By Michael E. Miller
By Ryan Yousefi
By Kyle Munzenrieder
By Sabrina Rodriguez
By Michael E. Miller
By Carlos Suarez De Jesus
By Luther Campbell
By Kyle Munzenrieder
While meeting with my son and his academic counselor in her office, a tall, thin, well-dressed man stood outside the open door and proceeded to bellow commands at a subordinate. Not only was the noise a disruption, but the arrogant, berating tone added tension to all who were present.
My significant other, who takes an active interest in my children's lives, rose from his chair, walked to the source of the interruption, and firmly requested that he take his conversation elsewhere as there was a conference in session. The man took two steps toward the main office and continued his harangue. My significant other closed the door, shutting out the noise and allowing us to concentrate on the issue at hand: my son's education. Hours later when my son came home, I asked him who that loud man was. "That's our principal, Mr. Williams," he said.
Because of Mr. Kissell's article, I have found out my son was assigned to Ms. Major's social studies class as an "at-risk" student. Like several of the students quoted in the article, my son is an average student (maybe a little below average), not at risk of dropping out. None of his progress reports or conferences with teachers has mentioned behavior problems of a disturbing nature.
Today he told me about the change from Ms. Major to Mr. Wilson. The students themselves weren't told as a group they were in an at-risk class until they returned from spring break. To replace a semicompetent English instructor with a detention supervisor who belongs in elementary schools is an insult not only to my son, but to all taxpayers in Miami-Dade County who will look at their children's social studies grade and wonder if it means anything. My son has been cheated out of a year's worth of learning in a display of bureaucratic loyalty, and I am disgusted by it.
The unexcused absences and tardiness on his report card he explained as something to do with "lockouts," which I did not fully understand at the time. Locking a classroom door -- refusing admission to a student regardless of reason or degree of tardiness -- was inconceivable to me. He continued racking up tardies and absences, as well as punishments for them, claiming there was insufficient time to cover the distance he had to walk, particularly after physical education. He claimed that by the time he was able to get to class, perhaps a minute or two late, the door was locked. I thought he was lying. Consequently not only am I angered by this ridiculous policy, which again cheats students out of learning opportunities through, often enough, no fault of their own, but now I have to apologize to my son. Late is late, but isn't it better for a student to get some of the classroom material rather than none?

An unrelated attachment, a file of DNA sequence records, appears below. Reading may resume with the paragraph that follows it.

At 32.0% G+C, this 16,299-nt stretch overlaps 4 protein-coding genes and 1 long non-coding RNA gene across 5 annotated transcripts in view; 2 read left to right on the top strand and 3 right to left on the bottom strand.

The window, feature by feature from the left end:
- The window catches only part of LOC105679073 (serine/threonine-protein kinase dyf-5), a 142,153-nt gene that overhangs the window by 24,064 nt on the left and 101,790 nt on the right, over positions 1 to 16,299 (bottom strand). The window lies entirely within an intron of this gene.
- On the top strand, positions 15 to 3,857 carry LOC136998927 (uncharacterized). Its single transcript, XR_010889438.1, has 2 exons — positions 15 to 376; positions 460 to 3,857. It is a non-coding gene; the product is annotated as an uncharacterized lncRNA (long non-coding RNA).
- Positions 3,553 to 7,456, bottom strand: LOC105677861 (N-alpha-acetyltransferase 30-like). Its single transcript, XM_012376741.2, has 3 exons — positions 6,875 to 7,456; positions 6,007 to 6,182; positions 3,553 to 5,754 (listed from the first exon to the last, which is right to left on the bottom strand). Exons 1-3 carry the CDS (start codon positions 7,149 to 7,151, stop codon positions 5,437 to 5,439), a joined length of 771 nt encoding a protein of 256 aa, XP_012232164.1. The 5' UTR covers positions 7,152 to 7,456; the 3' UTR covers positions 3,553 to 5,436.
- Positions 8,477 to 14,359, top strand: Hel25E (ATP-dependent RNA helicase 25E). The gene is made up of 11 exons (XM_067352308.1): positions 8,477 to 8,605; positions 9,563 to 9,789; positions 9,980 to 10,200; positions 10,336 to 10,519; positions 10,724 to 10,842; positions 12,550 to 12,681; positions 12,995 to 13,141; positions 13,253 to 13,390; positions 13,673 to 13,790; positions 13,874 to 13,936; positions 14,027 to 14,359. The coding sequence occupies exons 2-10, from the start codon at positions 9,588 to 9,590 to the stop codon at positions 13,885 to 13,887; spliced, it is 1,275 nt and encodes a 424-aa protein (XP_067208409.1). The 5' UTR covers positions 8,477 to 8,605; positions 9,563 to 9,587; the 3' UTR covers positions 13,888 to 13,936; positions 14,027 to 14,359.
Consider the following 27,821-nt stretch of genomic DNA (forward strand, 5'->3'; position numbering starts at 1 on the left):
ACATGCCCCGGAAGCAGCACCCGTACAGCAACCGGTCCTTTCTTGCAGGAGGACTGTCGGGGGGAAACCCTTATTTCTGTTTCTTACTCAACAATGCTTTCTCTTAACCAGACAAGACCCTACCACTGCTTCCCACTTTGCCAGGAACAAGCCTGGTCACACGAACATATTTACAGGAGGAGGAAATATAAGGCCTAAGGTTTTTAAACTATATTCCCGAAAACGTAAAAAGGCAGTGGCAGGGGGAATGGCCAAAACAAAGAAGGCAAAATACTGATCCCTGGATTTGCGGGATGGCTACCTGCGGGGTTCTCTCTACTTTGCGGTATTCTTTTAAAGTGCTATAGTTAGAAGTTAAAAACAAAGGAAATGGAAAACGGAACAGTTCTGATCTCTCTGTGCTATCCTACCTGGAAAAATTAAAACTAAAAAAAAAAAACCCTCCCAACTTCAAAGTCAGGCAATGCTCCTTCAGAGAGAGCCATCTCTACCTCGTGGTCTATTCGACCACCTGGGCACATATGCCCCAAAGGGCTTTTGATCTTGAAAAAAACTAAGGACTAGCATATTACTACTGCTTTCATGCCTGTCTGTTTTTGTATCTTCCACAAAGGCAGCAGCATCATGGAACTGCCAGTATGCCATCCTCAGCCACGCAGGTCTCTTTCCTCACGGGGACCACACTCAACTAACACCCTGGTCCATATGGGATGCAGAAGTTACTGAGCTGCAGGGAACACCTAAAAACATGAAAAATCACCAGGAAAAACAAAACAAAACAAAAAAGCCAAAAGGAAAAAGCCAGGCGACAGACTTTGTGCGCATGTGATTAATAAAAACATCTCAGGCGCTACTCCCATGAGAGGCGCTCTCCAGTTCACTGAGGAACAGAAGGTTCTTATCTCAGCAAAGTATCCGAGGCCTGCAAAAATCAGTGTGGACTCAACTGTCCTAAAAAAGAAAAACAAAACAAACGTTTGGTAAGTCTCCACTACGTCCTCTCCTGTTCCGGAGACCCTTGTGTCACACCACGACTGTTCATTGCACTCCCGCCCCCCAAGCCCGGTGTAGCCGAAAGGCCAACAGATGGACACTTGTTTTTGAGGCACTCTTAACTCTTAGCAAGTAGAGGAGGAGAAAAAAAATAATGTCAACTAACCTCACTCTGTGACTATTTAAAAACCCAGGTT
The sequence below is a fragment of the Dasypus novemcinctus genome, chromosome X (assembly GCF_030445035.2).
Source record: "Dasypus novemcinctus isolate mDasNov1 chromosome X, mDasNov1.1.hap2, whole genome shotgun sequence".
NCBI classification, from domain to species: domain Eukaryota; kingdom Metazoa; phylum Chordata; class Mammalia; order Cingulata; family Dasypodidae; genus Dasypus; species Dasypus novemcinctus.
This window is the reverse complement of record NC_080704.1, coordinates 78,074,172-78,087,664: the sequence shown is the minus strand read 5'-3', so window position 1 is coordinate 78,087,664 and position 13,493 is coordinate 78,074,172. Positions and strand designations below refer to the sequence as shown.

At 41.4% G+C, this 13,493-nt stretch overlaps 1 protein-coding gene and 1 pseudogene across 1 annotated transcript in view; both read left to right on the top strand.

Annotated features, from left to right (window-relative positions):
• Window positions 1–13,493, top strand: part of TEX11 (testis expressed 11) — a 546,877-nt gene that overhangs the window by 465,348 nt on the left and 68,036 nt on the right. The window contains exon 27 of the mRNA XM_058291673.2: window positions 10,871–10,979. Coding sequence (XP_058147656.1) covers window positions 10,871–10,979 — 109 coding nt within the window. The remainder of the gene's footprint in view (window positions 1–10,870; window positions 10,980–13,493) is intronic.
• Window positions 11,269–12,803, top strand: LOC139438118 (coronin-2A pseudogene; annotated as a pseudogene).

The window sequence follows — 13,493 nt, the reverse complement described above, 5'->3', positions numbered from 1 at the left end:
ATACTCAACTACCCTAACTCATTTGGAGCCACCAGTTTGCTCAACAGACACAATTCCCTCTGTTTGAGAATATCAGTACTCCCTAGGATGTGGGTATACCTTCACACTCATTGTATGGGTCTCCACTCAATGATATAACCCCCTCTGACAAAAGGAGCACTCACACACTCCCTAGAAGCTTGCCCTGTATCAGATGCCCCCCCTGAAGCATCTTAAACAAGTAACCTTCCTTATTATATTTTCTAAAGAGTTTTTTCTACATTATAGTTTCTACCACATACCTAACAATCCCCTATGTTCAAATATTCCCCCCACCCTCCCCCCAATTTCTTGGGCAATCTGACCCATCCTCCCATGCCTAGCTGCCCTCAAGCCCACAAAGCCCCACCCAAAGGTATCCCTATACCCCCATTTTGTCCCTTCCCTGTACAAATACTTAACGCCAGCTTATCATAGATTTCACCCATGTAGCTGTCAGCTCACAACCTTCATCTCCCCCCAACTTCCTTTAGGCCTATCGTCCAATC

One of my closest friends has been in the Miami-Dade school system for more than twenty years. After reading Mr. Kissell's article, I asked my long-time teacher friend if he was acquainted with Norland's principal. When I mentioned Carroll E. Williams's name, I was taken aback by the stories of Yahweh connections and other matters. Who cares what religion or fraternal organization Mr. Williams may belong to from week to week? Not I. That is, not until the inevitable happens and Mr. Williams's benefactors come a-callin'.
Incidents such as those at Norland and Killian High prove dramatically that in all of Miami-Dade County's public schools, the time bomb continues to tick ... tick ... tick.
Virginia Key: The Naked Truth
Kirk Nielsen's in-depth look at the racial history of Virginia Key Beach in his article "A Historic Dip" (April 8) was very informative. Many of us long-time residents weren't aware that Virginia Key was the first local blacks-only beach during our system of apartheid.
But as any long-time South Florida resident knows, Virginia Key, from the 1970s to the infamous takeover by the City of Miami in 1982, was best known for its nude beach. The reputation of Virginia Key as a nude beach was so entrenched that a decade after the city took it over and banned nude sunbathing, people were still going there and stripping.
Within a month of the January 1992 arrest of playwright Edward Albee for indecent exposure (he was sunbathing nude on the northeastern shore of Crandon Park, across Bear Cut from Virginia Key), the last arrests for nudity were made at the newly established clothing-optional section of Haulover Park Beach.
Although those arrests were an overreaction by law enforcement, the results were positive. The charges were later dropped, as the arrests were made within a "place set apart for nudity," in accordance with Florida state law. The county began to see the popularity of nude sunbathing and its benefit to the international tourist interest in South Florida, and began a cooperative venture that is now our very successful and unique clothing-optional beach.